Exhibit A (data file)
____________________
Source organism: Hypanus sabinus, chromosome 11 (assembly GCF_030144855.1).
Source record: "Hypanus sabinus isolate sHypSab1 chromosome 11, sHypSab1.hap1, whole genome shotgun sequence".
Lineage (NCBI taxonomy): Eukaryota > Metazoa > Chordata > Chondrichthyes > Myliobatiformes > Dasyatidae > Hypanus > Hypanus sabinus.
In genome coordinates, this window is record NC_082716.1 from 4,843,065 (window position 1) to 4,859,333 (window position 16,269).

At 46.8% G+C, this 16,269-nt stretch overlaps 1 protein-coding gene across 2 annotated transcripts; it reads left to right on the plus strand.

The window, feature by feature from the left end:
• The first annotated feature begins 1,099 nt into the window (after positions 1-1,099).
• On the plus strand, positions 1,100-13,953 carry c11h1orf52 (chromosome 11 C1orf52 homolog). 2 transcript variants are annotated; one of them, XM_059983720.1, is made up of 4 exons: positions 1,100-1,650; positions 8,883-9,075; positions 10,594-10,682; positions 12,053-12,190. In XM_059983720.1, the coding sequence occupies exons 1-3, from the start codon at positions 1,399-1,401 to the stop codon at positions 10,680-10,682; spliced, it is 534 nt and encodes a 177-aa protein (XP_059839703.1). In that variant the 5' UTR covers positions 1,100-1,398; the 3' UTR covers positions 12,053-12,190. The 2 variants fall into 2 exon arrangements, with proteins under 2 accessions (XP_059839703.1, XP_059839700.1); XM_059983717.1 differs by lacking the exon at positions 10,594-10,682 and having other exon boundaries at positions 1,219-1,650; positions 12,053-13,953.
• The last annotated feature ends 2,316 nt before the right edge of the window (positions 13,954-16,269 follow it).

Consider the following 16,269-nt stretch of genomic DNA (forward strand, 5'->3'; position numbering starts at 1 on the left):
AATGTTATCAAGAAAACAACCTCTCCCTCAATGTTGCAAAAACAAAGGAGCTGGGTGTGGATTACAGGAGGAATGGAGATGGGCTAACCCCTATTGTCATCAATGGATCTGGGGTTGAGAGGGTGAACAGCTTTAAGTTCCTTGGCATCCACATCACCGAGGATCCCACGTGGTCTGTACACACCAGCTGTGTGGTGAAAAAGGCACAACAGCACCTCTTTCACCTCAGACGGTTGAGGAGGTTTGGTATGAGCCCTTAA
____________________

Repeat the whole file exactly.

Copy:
Source organism: Hypanus sabinus, chromosome 11 (assembly GCF_030144855.1).
Source record: "Hypanus sabinus isolate sHypSab1 chromosome 11, sHypSab1.hap1, whole genome shotgun sequence".
Lineage (NCBI taxonomy): Eukaryota > Metazoa > Chordata > Chondrichthyes > Myliobatiformes > Dasyatidae > Hypanus > Hypanus sabinus.
In genome coordinates, this window is record NC_082716.1 from 4,843,065 (window position 1) to 4,859,333 (window position 16,269).

At 46.8% G+C, this 16,269-nt stretch overlaps 1 protein-coding gene across 2 annotated transcripts; it reads left to right on the plus strand.

The window, feature by feature from the left end:
• The first annotated feature begins 1,099 nt into the window (after positions 1-1,099).
• On the plus strand, positions 1,100-13,953 carry c11h1orf52 (chromosome 11 C1orf52 homolog). 2 transcript variants are annotated; one of them, XM_059983720.1, is made up of 4 exons: positions 1,100-1,650; positions 8,883-9,075; positions 10,594-10,682; positions 12,053-12,190. In XM_059983720.1, the coding sequence occupies exons 1-3, from the start codon at positions 1,399-1,401 to the stop codon at positions 10,680-10,682; spliced, it is 534 nt and encodes a 177-aa protein (XP_059839703.1). In that variant the 5' UTR covers positions 1,100-1,398; the 3' UTR covers positions 12,053-12,190. The 2 variants fall into 2 exon arrangements, with proteins under 2 accessions (XP_059839703.1, XP_059839700.1); XM_059983717.1 differs by lacking the exon at positions 10,594-10,682 and having other exon boundaries at positions 1,219-1,650; positions 12,053-13,953.
• The last annotated feature ends 2,316 nt before the right edge of the window (positions 13,954-16,269 follow it).

Consider the following 16,269-nt stretch of genomic DNA (forward strand, 5'->3'; position numbering starts at 1 on the left):
AATGTTATCAAGAAAACAACCTCTCCCTCAATGTTGCAAAAACAAAGGAGCTGGGTGTGGATTACAGGAGGAATGGAGATGGGCTAACCCCTATTGTCATCAATGGATCTGGGGTTGAGAGGGTGAACAGCTTTAAGTTCCTTGGCATCCACATCACCGAGGATCCCACGTGGTCTGTACACACCAGCTGTGTGGTGAAAAAGGCACAACAGCACCTCTTTCACCTCAGACGGTTGAGGAGGTTTGGTATGAGCCCTTAA